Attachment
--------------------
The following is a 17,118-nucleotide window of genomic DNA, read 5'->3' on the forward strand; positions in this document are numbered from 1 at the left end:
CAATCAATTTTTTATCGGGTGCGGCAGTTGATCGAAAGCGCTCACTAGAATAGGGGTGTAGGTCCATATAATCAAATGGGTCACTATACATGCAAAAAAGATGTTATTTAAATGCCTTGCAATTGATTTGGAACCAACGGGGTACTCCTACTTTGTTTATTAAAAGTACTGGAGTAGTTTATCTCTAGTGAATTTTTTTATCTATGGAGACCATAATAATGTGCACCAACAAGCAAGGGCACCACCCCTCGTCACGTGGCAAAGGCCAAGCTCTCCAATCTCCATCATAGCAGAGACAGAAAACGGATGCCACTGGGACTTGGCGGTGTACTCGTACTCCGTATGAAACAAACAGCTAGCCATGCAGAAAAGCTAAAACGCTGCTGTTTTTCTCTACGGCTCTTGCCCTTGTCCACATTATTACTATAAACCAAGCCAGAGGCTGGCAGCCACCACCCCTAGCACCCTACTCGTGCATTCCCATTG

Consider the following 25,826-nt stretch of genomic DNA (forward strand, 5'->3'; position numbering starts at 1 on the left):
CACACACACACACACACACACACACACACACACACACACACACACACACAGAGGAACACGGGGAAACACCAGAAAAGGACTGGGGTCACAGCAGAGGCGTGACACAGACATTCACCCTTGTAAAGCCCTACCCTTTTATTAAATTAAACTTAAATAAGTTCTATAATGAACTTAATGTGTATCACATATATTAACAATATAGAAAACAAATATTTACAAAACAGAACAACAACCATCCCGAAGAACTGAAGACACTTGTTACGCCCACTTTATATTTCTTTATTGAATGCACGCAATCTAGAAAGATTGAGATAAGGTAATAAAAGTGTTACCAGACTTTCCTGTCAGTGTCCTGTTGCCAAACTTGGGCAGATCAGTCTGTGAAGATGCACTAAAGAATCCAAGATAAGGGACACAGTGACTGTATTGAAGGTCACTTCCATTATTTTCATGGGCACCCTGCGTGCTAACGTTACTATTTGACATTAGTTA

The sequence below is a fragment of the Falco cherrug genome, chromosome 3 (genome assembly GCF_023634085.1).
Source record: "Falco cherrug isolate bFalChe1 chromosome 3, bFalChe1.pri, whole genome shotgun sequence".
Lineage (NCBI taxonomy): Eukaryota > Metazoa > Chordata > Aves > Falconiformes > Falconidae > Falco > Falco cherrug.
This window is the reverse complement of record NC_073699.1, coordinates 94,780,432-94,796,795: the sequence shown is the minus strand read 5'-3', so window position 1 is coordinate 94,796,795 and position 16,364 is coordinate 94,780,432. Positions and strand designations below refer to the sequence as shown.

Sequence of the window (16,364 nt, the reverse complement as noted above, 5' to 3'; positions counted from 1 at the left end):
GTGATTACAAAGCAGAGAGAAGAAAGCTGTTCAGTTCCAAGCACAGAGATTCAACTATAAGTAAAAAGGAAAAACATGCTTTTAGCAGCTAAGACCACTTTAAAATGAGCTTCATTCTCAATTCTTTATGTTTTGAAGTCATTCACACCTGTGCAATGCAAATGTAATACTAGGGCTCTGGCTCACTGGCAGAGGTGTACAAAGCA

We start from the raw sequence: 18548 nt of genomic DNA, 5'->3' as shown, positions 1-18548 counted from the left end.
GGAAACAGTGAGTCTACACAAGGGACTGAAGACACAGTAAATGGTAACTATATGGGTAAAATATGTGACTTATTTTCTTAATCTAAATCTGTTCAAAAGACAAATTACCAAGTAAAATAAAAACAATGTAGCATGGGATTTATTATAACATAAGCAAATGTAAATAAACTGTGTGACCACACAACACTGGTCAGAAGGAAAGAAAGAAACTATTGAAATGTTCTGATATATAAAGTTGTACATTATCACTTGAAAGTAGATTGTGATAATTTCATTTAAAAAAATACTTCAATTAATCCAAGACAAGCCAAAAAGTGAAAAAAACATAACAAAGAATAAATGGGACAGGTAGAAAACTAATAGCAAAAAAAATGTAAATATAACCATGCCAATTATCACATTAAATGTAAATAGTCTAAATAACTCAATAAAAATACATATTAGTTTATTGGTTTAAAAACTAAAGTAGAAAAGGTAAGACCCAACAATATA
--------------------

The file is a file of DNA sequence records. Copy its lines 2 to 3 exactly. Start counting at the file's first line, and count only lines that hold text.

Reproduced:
CAATCAATTTTTTATCGGGTGCGGCAGTTGATCGAAAGCGCTCACTAGAATAGGGGTGTAGGTCCATATAATCAAATGGGTCACTATACATGCAAAAAAGATGTTATTTAAATGCCTTGCAATTGATTTGGAACCAACGGGGTACTCCTACTTTGTTTATTAAAAGTACTGGAGTAGTTTATCTCTAGTGAATTTTTTTATCTATGGAGACCATAATAATGTGCACCAACAAGCAAGGGCACCACCCCTCGTCACGTGGCAAAGGCCAAGCTCTCCAATCTCCATCATAGCAGAGACAGAAAACGGATGCCACTGGGACTTGGCGGTGTACTCGTACTCCGTATGAAACAAACAGCTAGCCATGCAGAAAAGCTAAAACGCTGCTGTTTTTCTCTACGGCTCTTGCCCTTGTCCACATTATTACTATAAACCAAGCCAGAGGCTGGCAGCCACCACCCCTAGCACCCTACTCGTGCATTCCCATTG

Consider the following 25,826-nt stretch of genomic DNA (forward strand, 5'->3'; position numbering starts at 1 on the left):